This article is closed to new comments. Feel free to ask your question in the HfP forums.

  • Tristan says:

    This is a very well-written article about an interesting hospitality option which many forget exists. Clubs often provide excellent service at a reasonable price and a decent network of reciprocal clubs (and a jacket and tie in one’s suitcase) is a very useful thing to have when travelling.

    HfP should be praised for running an interesting piece that was bound to provoke a little controversy. I do hope Rob won’t be unduly influenced by the ‘woke’ minority who take perfectly legitimate (if of declining relevance) questions about the Empire and use them as a cudgel to silence any viewpoint other than their own, far-left, ideology.

    As reader ‘AJA’ notes, there is considerable hypocrisy in condemning exclusive hospitality at the same time as enjoying a blog that devotes so much time to achieving it.

    I would also note that, without knowing the Sind Club in particular, staff at the more traditional private clubs are often long-serving and enjoy a substantially better working environment and more appreciation from members than do their counterparts in purely commercial hospitality.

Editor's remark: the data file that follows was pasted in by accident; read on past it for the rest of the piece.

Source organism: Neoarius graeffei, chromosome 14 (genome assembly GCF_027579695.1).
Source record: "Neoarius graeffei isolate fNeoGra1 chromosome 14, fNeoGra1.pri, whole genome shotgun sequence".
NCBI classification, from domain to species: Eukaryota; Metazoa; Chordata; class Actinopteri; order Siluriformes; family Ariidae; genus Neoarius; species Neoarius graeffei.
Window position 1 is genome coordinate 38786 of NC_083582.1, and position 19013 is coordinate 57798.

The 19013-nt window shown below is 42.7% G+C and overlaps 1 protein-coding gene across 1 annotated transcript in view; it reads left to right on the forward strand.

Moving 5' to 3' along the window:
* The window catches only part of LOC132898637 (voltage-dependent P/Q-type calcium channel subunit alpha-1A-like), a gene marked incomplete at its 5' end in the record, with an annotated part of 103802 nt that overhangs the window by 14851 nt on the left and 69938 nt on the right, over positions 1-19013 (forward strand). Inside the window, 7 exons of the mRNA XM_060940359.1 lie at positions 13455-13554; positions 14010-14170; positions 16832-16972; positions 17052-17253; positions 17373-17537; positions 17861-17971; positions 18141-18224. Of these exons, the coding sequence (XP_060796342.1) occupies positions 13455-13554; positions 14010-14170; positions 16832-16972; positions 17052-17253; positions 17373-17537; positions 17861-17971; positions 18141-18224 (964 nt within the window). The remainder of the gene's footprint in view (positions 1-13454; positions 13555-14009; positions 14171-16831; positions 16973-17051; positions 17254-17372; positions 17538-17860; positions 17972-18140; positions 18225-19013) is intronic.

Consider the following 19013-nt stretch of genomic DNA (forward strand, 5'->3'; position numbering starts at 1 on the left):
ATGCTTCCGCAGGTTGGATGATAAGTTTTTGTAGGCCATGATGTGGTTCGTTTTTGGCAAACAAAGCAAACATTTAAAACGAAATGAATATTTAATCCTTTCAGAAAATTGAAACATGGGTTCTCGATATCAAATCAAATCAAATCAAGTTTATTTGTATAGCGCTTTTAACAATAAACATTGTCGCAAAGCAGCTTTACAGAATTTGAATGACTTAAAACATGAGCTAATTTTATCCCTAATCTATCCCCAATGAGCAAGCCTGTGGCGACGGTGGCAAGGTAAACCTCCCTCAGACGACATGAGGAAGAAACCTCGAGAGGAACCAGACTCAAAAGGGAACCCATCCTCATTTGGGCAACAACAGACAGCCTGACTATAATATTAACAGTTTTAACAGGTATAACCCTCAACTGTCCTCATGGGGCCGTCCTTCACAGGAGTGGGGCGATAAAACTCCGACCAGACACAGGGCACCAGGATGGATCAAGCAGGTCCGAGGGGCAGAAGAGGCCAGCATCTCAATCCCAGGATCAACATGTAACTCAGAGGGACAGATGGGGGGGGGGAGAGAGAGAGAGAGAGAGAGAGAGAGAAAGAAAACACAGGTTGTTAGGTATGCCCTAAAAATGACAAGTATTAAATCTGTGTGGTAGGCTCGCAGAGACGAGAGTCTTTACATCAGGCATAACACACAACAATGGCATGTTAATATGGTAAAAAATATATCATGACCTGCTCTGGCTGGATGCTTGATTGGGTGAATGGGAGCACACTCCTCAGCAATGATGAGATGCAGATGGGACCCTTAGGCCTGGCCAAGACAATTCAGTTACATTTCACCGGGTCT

• Sandra says:

    These ‘Clubs’ are still there and still run along the same colonial lines wherever there are expats, particularly in the ME & Asia. Not very long ago (within the last decade) after one relocation my husband applied to join ‘the club’ and was accepted immediately. His British Asian colleague, similar job, same level, salary etc as my husband, was told sorry there was a waiting list for membership & it was unlikely he would be admitted within the next 2-3 years. When we found that out that we never bothered using it & let the membership lapse.

    • Lady London says:

      +1 Well done you.

    • TGLoyalty says:

      Unfortunately still lots of discrimination across the globe. I actively Avoid France as I’ve always felt I got extra attention airports, walking down the street, Or zero attention (bars/restaurants)

      Do you mind me asking which country?

  • Lady London says:

    Well said @Nathan.

    What’s often overlooked is the British government’s oppression and exploitation of its own people at home, including in England, continuing well into the past century.

    It isnt only foreign peoples and colonies who have been appallingly treated by the British.

  • wee motto says: